Time Out is a psychological drama presented almost entirely from Vincent’s perspective. The mis-en-scene has a significant role in conveying Vincent’s psychological state. Many of the scenes show Vincent takings refuge in isolated places—alone in his car on the road, in his second home in the Swiss Alps. These landscape scenes contrast with the scenes of Vincent’s supposed place of employment—the glass and steel UN building where a security guard notices that he has been loitering in the building for an hour. Higbee points out that there is a “tension between the naturalistic locations and a more stylized mise-en-scene that mirror’s Vincent’s oscillation between the pressures of the real world and the fantasy life he has created for himself.” The mis-en-scene in Time Out takes on a greater symbolic weight than in any of Cantet’s other films.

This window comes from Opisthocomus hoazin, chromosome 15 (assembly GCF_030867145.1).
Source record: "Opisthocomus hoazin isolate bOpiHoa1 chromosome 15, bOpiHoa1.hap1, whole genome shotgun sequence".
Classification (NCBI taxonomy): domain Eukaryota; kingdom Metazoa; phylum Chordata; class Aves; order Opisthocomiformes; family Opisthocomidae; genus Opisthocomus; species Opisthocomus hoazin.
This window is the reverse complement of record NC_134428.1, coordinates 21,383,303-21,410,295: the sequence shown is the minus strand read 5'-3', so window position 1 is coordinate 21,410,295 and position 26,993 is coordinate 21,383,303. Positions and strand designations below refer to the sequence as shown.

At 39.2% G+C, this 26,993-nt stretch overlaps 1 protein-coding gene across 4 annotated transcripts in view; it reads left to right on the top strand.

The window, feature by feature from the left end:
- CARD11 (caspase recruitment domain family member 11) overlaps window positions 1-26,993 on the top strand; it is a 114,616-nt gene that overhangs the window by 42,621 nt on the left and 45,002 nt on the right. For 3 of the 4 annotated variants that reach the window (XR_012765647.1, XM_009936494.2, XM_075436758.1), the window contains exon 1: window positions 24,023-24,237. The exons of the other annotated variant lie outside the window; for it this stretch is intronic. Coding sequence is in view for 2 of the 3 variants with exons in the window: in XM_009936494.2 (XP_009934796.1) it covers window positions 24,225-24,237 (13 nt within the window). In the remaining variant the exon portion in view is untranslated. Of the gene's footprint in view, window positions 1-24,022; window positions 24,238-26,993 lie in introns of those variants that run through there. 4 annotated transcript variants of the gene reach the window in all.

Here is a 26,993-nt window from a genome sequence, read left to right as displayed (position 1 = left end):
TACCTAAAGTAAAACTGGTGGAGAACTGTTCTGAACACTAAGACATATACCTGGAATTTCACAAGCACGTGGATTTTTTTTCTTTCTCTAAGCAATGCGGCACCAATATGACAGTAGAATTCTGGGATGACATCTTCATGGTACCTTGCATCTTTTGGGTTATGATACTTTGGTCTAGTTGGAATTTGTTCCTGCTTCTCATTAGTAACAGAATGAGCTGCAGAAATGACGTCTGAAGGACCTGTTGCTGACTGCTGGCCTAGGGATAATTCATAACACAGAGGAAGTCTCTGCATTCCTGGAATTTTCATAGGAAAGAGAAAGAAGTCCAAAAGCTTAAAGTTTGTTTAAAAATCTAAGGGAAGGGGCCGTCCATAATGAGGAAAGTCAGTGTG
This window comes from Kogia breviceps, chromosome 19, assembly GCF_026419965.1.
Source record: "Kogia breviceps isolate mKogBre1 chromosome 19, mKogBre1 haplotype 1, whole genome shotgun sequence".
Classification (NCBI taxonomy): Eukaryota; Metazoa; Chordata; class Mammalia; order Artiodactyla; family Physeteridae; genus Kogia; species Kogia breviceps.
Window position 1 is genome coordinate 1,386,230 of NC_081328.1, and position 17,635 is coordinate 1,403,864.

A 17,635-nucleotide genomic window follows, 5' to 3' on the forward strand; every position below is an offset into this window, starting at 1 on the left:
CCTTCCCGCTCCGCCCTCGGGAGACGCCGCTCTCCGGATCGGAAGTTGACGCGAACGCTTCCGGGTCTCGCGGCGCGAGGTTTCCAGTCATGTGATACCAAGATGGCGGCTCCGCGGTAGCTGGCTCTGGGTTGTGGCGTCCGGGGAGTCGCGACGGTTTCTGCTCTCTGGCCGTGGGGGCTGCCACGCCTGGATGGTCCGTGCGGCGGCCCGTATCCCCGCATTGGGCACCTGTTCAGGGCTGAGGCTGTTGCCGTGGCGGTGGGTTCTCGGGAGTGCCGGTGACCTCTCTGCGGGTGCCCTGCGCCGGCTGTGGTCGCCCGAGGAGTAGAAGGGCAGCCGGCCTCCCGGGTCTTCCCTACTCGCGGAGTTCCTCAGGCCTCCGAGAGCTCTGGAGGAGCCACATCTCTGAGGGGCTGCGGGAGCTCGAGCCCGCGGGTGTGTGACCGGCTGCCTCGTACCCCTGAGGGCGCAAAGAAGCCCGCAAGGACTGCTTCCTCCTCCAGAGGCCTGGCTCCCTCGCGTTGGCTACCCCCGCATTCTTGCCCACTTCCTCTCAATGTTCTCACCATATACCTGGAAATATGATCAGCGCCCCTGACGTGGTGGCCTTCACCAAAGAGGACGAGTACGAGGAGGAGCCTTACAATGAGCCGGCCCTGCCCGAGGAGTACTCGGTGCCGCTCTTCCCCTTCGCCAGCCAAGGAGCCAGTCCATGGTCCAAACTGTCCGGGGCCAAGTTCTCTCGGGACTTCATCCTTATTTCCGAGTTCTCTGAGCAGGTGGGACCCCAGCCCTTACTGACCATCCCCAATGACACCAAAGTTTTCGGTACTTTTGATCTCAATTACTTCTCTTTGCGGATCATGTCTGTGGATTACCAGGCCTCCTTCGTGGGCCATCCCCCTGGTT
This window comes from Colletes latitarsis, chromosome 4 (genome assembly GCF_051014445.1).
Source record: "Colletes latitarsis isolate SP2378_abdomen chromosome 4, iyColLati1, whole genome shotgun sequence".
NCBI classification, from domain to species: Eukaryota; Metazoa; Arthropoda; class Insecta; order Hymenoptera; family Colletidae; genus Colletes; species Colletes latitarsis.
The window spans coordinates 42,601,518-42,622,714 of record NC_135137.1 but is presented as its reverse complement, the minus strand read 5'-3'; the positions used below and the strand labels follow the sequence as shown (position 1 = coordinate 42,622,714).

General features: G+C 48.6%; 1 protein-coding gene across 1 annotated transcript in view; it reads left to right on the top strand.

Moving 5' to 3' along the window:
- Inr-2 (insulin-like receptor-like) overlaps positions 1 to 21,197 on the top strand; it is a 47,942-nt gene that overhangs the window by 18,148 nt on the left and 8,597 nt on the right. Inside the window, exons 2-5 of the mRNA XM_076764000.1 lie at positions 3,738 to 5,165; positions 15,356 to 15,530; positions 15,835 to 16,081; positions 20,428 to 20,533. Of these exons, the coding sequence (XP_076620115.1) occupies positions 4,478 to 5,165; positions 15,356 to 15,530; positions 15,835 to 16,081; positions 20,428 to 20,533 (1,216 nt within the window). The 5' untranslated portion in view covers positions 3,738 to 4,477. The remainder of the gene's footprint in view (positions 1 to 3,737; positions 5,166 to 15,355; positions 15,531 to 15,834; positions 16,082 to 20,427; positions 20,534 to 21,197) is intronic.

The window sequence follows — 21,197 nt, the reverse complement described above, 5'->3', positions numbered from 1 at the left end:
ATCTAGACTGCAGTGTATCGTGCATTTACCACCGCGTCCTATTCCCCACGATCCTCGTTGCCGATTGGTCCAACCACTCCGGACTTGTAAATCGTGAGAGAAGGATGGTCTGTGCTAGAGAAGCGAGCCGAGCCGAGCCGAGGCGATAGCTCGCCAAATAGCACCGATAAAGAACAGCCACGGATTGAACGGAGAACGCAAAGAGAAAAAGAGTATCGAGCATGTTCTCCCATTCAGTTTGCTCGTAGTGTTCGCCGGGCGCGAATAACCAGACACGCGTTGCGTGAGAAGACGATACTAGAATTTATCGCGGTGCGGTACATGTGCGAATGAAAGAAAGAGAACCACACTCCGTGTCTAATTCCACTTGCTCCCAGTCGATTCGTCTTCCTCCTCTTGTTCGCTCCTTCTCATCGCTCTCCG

Cantet’s third film, Heading South (2005), presents a visual and narrative shift. After developing a reputation for portraying the alienation of white male workers and addressing issues of masculinity within capitalism, Cantet adopts a radically different perspective. Heading South omits white men entirely as it moves out of Europe and into the Third World. It portrays middle-aged white women from the United States, Canada, and Great Britain seeking sexual relationships with young Haitian men while vacationing at resorts on the island. The film is also more theatrical in its style, and the three leading women are all professional actresses, most notably Charlotte Rampling as Ellen. Part of the film was, however, actually shot in Haiti because Cantet insisted that it should be located in a specific place and time.